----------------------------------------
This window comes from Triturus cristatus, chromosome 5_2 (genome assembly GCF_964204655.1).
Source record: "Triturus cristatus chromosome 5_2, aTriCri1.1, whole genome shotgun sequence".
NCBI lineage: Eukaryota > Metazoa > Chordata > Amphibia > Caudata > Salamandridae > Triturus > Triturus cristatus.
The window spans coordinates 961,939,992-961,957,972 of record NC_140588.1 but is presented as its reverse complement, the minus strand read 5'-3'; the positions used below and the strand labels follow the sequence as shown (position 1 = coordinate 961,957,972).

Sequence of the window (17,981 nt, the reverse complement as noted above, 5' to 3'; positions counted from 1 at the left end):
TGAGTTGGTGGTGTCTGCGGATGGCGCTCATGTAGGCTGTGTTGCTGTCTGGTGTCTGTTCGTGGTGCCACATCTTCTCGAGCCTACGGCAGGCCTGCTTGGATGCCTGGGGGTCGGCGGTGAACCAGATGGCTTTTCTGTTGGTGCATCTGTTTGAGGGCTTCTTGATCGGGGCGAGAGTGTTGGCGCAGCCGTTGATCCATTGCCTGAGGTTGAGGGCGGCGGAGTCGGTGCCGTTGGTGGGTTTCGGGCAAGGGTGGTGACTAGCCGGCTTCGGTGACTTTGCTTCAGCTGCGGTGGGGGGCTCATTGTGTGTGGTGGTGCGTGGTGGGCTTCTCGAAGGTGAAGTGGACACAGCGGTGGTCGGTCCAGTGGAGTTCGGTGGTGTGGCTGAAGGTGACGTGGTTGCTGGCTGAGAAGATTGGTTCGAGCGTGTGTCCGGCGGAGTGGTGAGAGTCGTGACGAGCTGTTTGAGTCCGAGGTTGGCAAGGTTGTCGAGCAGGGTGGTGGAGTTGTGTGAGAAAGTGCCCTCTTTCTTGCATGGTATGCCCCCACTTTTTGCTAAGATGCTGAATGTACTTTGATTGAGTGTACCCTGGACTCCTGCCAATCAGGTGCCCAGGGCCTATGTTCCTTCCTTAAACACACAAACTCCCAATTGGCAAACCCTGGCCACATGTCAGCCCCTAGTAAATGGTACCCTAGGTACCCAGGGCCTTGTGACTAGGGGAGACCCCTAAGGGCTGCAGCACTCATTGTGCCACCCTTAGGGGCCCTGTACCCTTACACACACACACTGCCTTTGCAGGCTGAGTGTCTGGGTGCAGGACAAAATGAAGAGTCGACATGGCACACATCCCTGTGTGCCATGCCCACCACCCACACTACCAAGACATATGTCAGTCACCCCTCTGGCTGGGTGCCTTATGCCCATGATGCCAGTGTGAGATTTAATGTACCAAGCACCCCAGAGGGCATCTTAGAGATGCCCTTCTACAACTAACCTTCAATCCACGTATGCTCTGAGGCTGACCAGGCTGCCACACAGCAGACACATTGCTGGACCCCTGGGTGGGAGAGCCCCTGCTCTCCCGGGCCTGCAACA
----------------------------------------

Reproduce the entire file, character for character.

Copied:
This window comes from Triturus cristatus, chromosome 5_2 (genome assembly GCF_964204655.1).
Source record: "Triturus cristatus chromosome 5_2, aTriCri1.1, whole genome shotgun sequence".
NCBI lineage: Eukaryota > Metazoa > Chordata > Amphibia > Caudata > Salamandridae > Triturus > Triturus cristatus.
The window spans coordinates 961,939,992-961,957,972 of record NC_140588.1 but is presented as its reverse complement, the minus strand read 5'-3'; the positions used below and the strand labels follow the sequence as shown (position 1 = coordinate 961,957,972).

Sequence of the window (17,981 nt, the reverse complement as noted above, 5' to 3'; positions counted from 1 at the left end):
TGAGTTGGTGGTGTCTGCGGATGGCGCTCATGTAGGCTGTGTTGCTGTCTGGTGTCTGTTCGTGGTGCCACATCTTCTCGAGCCTACGGCAGGCCTGCTTGGATGCCTGGGGGTCGGCGGTGAACCAGATGGCTTTTCTGTTGGTGCATCTGTTTGAGGGCTTCTTGATCGGGGCGAGAGTGTTGGCGCAGCCGTTGATCCATTGCCTGAGGTTGAGGGCGGCGGAGTCGGTGCCGTTGGTGGGTTTCGGGCAAGGGTGGTGACTAGCCGGCTTCGGTGACTTTGCTTCAGCTGCGGTGGGGGGCTCATTGTGTGTGGTGGTGCGTGGTGGGCTTCTCGAAGGTGAAGTGGACACAGCGGTGGTCGGTCCAGTGGAGTTCGGTGGTGTGGCTGAAGGTGACGTGGTTGCTGGCTGAGAAGATTGGTTCGAGCGTGTGTCCGGCGGAGTGGTGAGAGTCGTGACGAGCTGTTTGAGTCCGAGGTTGGCAAGGTTGTCGAGCAGGGTGGTGGAGTTGTGTGAGAAAGTGCCCTCTTTCTTGCATGGTATGCCCCCACTTTTTGCTAAGATGCTGAATGTACTTTGATTGAGTGTACCCTGGACTCCTGCCAATCAGGTGCCCAGGGCCTATGTTCCTTCCTTAAACACACAAACTCCCAATTGGCAAACCCTGGCCACATGTCAGCCCCTAGTAAATGGTACCCTAGGTACCCAGGGCCTTGTGACTAGGGGAGACCCCTAAGGGCTGCAGCACTCATTGTGCCACCCTTAGGGGCCCTGTACCCTTACACACACACACTGCCTTTGCAGGCTGAGTGTCTGGGTGCAGGACAAAATGAAGAGTCGACATGGCACACATCCCTGTGTGCCATGCCCACCACCCACACTACCAAGACATATGTCAGTCACCCCTCTGGCTGGGTGCCTTATGCCCATGATGCCAGTGTGAGATTTAATGTACCAAGCACCCCAGAGGGCATCTTAGAGATGCCCTTCTACAACTAACCTTCAATCCACGTATGCTCTGAGGCTGACCAGGCTGCCACACAGCAGACACATTGCTGGACCCCTGGGTGGGAGAGCCCCTGCTCTCCCGGGCCTGCAACA